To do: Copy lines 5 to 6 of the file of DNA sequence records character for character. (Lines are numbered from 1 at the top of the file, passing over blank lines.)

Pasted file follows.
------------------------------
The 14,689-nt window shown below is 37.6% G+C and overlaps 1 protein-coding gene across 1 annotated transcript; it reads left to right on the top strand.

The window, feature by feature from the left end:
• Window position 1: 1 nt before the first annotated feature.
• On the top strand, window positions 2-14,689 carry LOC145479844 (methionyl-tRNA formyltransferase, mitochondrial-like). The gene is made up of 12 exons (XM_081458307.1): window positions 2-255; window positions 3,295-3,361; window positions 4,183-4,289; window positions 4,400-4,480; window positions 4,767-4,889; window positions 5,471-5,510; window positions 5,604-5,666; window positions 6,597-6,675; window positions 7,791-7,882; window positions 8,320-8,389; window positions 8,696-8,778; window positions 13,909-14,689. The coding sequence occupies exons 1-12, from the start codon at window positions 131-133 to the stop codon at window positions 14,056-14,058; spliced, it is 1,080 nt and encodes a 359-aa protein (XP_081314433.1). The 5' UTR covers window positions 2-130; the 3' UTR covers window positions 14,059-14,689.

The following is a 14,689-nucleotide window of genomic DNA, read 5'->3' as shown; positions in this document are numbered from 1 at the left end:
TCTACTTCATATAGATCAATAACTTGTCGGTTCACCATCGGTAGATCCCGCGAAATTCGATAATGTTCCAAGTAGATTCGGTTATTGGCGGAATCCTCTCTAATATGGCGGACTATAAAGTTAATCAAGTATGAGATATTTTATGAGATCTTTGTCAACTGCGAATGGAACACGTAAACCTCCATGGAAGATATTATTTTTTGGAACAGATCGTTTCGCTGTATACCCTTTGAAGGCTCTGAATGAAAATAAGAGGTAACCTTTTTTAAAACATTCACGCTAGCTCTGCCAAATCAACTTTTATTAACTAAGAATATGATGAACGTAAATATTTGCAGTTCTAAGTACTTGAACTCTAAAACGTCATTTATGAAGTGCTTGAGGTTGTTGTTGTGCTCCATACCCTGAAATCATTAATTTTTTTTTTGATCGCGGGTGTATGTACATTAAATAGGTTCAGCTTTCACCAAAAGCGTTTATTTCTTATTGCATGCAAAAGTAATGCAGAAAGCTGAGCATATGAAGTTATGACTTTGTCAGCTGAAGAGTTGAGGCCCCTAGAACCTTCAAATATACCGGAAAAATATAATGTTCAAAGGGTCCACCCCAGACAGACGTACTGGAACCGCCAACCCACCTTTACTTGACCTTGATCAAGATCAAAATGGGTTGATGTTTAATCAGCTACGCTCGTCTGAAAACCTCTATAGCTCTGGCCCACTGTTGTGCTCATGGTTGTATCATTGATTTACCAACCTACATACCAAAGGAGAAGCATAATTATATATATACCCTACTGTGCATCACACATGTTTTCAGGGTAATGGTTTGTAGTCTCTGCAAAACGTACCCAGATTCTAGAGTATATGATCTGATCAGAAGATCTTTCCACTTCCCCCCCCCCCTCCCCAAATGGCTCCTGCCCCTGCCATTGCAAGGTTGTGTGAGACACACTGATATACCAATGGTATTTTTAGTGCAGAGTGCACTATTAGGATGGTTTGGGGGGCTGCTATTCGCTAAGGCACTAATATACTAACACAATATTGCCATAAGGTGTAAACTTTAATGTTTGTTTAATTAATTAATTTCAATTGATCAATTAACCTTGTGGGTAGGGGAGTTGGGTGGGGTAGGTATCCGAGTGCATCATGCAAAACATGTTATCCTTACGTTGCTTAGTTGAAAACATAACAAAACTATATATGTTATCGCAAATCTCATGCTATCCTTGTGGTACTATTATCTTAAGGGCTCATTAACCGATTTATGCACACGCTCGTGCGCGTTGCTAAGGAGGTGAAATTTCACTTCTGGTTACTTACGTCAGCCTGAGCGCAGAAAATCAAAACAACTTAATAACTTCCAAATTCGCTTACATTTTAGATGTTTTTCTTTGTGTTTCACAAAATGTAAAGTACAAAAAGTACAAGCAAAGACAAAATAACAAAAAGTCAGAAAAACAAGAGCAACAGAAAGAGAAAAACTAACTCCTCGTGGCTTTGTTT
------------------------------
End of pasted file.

The following is a 14,689-nucleotide window of genomic DNA, read 5'->3' as shown; positions in this document are numbered from 1 at the left end:
TCTACTTCATATAGATCAATAACTTGTCGGTTCACCATCGGTAGATCCCGCGAAATTCGATAATGTTCCAAGTAGATTCGGTTATTGGCGGAATCCTCTCTAATATGGCGGACTATAAAGTTAATCAAGTATGAGATATTTTATGAGATCTTTGTCAACTGCGAATGGAACACGTAAACCTCCATGGAAGATATTATTTTTTGGAACAGATCGTTTCGCTGTATACCCTTTGAAGGCTCTGAATGAAAATAAGAGGTAACCTTTTTTAAAACATTCACGCTAGCTCTGCCAAATCAACTTTTATTAACTAAGAATATGATGAACGTAAATATTTGCAGTTCTAAGTACTTGAACTCTAAAACGTCATTTATGAAGTGCTTGAGGTTGTTGTTGTGCTCCATACCCTGAAATCATTAATTTTTTTTTTGATCGCGGGTGTATGTACATTAAATAGGTTCAGCTTTCACCAAAAGCGTTTATTTCTTATTGCATGCAAAAGTAATGCAGAAAGCTGAGCATATGAAGTTATGACTTTGTCAGCTGAAGAGTTGAGGCCCCTAGAACCTTCAAATATACCGGAAAAATATAATGTTCAAAGGGTCCACCCCAGACAGACGTACTGGAACCGCCAACCCACCTTTACTTGACCTTGATCAAGATCAAAATGGGTTGATGTTTAATCAGCTACGCTCGTCTGAAAACCTCTATAGCTCTGGCCCACTGTTGTGCTCATGGTTGTATCATTGATTTACCAACCTACATACCAAAGGAGAAGCATAATTATATATATACCCTACTGTGCATCACACATGTTTTCAGGGTAATGGTTTGTAGTCTCTGCAAAACGTACCCAGATTCTAGAGTATATGATCTGATCAGAAGATCTTTCCACTTCCCCCCCCCCCTCCCCAAATGGCTCCTGCCCCTGCCATTGCAAGGTTGTGTGAGACACACTGATATACCAATGGTATTTTTAGTGCAGAGTGCACTATTAGGATGGTTTGGGGGGCTGCTATTCGCTAAGGCACTAATATACTAACACAATATTGCCATAAGGTGTAAACTTTAATGTTTGTTTAATTAATTAATTTCAATTGATCAATTAACCTTGTGGGTAGGGGAGTTGGGTGGGGTAGGTATCCGAGTGCATCATGCAAAACATGTTATCCTTACGTTGCTTAGTTGAAAACATAACAAAACTATATATGTTATCGCAAATCTCATGCTATCCTTGTGGTACTATTATCTTAAGGGCTCATTAACCGATTTATGCACACGCTCGTGCGCGTTGCTAAGGAGGTGAAATTTCACTTCTGGTTACTTACGTCAGCCTGAGCGCAGAAAATCAAAACAACTTAATAACTTCCAAATTCGCTTACATTTTAGATGTTTTTCTTTGTGTTTCACAAAATGTAAAGTACAAAAAGTACAAGCAAAGACAAAATAACAAAAAGTCAGAAAAACAAGAGCAACAGAAAGAGAAAAACTAACTCCTCGTGGCTTTGTTT